Edwards also doesn't have the
political problem of coming from a state that is wrestling with the
issue. Still, Kerry has tied himself into knots. His current position
- for an amendment to the state constitution that would ban marriage
but guarantee civil unions, and against an anti-marriage amendment to
the US Constitution - is almost a parody of Kerry's congenital need
to have it both ways on every issue.
Yes, there is a certain logic to
his seemingly contradictory stands (Mitt's
pandering as usual, in
other words), but politics is about passion and symbols as much as it
is about logic and legislation. George W. Bush is going to paint
Kerry as a gay-marriage supporter anyway. Would that Kerry were bold
enough to make it so.
posted at 12:18 PM |
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Thursday, February 26, 2004
Kerry's not-so-gay moment.
If an amendment to the state constitution banning gay marriage
passes the legislature on March 11, Senator John Kerry will have had
a lot to do with it. Perhaps it's not fair to be too critical, since
the position he takes in today's
Boston Globe - for a
marriage ban, but also for civil unions - is exactly the one he's
taken throughout the presidential campaign.
Still, it's disheartening that the
man who would be president is now helping to enshrine discrimination
in the Massachusetts Constitution. What would John Adams
of three amendments earlier
this month was cause for celebration, but it obscured a fundamental
fact: an overwhelming majority of legislators is in favor of a
gay-marriage ban. The only disagreement is over civil unions -
whether to guarantee them in the constitution, or to leave them to
the whims of the legislature.
Kerry's statement will likely
hasten the process of the moderates and conservatives finding
language they can all agree on - leaving progressives out in the
cold. It's a shame.
Certainly Kerry knows that whatever
he does, the gay and lesbian community will find him infinitely
preferable to George W. Bush. By siding with the right-wing
extremists in his own party (read Howard
Kurtz's round-up of media
reaction), Bush has left the middle wide open to Kerry.
But Kerry shouldn't be allowed to
skate on this, either.
New in this week's
Phoenix. Dick Cheney's old company, Halliburton, is
racking up negative headlines every day. But here's a Halliburton
story you rarely hear about: an accusation being investigated in
three countries that the company, while Cheney was CEO, was involved
in an alleged $180
million bribe to the former
Also, talk-radio legend
Brudnoy plots his latest
posted at 8:55 AM |
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Wednesday, February 25, 2004
Shake-up at the
Herald. Ken Chandler is up and Andy Costello is down. But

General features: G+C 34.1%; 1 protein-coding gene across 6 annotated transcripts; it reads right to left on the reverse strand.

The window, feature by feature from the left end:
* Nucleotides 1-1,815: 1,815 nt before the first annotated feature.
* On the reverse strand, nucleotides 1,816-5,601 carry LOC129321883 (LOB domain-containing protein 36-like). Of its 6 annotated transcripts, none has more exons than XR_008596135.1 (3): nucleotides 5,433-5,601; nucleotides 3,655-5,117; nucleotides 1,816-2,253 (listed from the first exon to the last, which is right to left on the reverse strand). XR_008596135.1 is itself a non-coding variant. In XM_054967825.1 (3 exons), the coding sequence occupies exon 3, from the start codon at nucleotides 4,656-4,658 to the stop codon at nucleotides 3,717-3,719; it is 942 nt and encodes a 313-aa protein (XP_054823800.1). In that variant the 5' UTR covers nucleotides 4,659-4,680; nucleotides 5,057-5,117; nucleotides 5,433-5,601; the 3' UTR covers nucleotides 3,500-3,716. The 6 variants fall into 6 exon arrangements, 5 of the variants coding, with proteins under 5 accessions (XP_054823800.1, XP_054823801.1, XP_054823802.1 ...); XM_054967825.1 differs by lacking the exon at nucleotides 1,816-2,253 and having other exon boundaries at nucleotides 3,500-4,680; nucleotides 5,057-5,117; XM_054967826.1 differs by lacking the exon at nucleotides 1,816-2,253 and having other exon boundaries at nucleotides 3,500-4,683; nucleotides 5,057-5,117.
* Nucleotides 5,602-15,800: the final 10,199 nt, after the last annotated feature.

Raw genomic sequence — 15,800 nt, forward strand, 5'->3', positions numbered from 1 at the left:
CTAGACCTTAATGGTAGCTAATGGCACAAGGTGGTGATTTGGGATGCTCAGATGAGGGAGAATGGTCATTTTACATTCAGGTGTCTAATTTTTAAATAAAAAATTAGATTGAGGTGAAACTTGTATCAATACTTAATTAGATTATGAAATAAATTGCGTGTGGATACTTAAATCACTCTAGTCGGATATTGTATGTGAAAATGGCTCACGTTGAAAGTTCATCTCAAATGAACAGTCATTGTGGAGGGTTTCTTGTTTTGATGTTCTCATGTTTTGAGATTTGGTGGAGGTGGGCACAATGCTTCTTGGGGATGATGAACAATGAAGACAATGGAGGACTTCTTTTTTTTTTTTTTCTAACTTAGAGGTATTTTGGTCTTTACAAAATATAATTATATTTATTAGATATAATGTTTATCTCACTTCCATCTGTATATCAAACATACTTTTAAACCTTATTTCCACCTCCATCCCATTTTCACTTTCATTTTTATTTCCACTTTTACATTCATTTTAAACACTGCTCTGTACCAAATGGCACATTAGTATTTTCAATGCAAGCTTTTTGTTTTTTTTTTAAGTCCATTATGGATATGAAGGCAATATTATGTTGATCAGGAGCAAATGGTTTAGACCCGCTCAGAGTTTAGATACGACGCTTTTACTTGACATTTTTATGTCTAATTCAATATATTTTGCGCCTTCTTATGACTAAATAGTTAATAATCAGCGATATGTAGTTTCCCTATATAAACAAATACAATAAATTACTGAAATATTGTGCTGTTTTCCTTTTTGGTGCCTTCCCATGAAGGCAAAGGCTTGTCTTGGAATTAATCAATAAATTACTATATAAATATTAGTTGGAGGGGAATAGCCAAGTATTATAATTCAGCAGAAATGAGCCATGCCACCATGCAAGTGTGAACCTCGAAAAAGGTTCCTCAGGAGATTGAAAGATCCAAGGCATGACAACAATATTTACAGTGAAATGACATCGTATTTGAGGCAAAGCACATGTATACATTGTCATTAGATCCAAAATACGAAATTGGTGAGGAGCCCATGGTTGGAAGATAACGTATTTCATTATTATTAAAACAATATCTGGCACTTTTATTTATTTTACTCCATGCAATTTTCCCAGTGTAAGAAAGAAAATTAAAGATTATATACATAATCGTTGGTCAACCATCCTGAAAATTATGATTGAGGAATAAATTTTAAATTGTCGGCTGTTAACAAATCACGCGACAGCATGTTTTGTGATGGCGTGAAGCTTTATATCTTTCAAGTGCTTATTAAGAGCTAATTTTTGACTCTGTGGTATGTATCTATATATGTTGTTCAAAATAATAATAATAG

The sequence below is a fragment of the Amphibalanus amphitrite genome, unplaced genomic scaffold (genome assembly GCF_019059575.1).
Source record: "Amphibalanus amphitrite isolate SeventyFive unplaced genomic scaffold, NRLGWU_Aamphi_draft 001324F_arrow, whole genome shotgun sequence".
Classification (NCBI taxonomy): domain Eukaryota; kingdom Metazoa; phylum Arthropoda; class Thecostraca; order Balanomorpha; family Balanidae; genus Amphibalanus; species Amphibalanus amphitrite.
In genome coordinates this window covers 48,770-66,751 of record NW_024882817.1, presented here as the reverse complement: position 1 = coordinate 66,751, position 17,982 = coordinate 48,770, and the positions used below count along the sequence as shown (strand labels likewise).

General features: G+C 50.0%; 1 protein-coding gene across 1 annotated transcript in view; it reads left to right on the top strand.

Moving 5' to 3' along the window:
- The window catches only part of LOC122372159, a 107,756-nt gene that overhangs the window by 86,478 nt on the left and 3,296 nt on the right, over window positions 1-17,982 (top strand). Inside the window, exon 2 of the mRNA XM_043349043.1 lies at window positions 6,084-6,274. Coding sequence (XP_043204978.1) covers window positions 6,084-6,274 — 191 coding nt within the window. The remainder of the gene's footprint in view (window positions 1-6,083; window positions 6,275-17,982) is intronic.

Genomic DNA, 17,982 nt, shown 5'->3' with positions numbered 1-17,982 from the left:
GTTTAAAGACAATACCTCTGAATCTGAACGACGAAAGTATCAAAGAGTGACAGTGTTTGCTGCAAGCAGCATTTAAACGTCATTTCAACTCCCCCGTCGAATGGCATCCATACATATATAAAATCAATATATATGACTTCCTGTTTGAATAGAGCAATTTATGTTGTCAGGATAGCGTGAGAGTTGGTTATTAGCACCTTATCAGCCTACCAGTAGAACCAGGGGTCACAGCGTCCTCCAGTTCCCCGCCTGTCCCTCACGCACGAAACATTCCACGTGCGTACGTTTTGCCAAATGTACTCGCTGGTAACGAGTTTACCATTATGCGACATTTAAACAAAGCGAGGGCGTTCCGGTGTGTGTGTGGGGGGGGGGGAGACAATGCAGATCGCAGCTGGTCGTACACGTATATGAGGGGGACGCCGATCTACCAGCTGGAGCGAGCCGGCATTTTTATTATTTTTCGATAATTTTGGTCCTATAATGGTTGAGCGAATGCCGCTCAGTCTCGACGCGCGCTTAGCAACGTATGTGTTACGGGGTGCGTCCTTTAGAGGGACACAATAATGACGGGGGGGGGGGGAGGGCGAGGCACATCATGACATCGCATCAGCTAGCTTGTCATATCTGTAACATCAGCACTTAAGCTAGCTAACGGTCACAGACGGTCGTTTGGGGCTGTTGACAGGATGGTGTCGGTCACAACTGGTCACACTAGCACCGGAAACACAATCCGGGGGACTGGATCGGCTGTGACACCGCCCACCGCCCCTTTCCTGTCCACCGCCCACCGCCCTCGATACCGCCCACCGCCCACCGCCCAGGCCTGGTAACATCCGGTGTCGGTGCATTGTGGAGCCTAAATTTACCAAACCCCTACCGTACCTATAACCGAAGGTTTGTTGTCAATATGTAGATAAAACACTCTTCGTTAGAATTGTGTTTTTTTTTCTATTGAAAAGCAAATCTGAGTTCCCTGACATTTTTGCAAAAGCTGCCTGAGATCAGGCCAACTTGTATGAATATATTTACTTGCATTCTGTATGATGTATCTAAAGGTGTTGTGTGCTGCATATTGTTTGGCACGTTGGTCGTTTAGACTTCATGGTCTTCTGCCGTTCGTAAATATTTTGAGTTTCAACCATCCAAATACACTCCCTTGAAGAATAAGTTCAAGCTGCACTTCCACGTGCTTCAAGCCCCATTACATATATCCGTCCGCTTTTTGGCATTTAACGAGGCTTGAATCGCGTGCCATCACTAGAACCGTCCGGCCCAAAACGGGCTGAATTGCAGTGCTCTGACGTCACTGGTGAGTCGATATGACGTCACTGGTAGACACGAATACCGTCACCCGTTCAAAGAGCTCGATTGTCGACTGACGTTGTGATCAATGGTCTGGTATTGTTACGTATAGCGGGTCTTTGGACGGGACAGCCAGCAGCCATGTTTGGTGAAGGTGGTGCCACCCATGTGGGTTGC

apparently no one is leaving. The Boston Herald just sent out
an announcement that former editor Chandler, who returned last spring
after several years as publisher of the New York Post, has
been named editorial director of the Herald and its Community
Newspaper chain of papers in Greater Boston and on Cape Cod. Costello
is out as editor after nearly 10 years at the top of the masthead,
but he's staying with the company.
Here's the full
Patrick J. Purcell,
president of Herald Media, Inc. announced today the appointment of
Kenneth A. Chandler as Editorial Director of all Herald Media
publications. Chandler will be responsible for the overall
editorial operations of the Boston Herald and the Community
Newspaper Company's five daily, 89 weekly and 21 specialty
Andrew F. Costello announced his
resignation as Editor-in-Chief, effective today. Costello has been
with the newspaper in various editorial capacities since 1983, and
was named Editor in April of 1994. He is exploring other
opportunities within the company.
"Andy has been a tremendous
asset to the newspaper, and we were fortunate to have him at the
helm for the last ten years. His competitiveness, dedication and
work ethic are unparalleled. Andy is the consummate news
professional," said Purcell.
Costello said, "It has been an
honor to serve as editor for the past ten years. My heartfelt
thanks to a very dedicated and talented staff. I know they will
continue to produce one of the finest newspapers in the
Chandler was editor of the
Boston Herald from 1986 to 1992. After that, he became
Editor-in-Chief and later Publisher of the New York Post. He has
since served as a consultant to Patrick Purcell.
Chandler is married to Erika
Schwartz, M.D., a nationally-known women's health expert and
author. They have five children.
Costello's possible departure has
been a matter of internal and external gossip since last spring, when
Purcell brought Chandler back to the paper and went with a tarted-up
product featuring more gossip and lots of cleavage. Costello - a
hard-news guy who used to work for the New Bedford
Standard-Times - couldn't have liked the changes. It's to
Purcell's credit that he is apparently going to take care of
Costello, who is a good guy.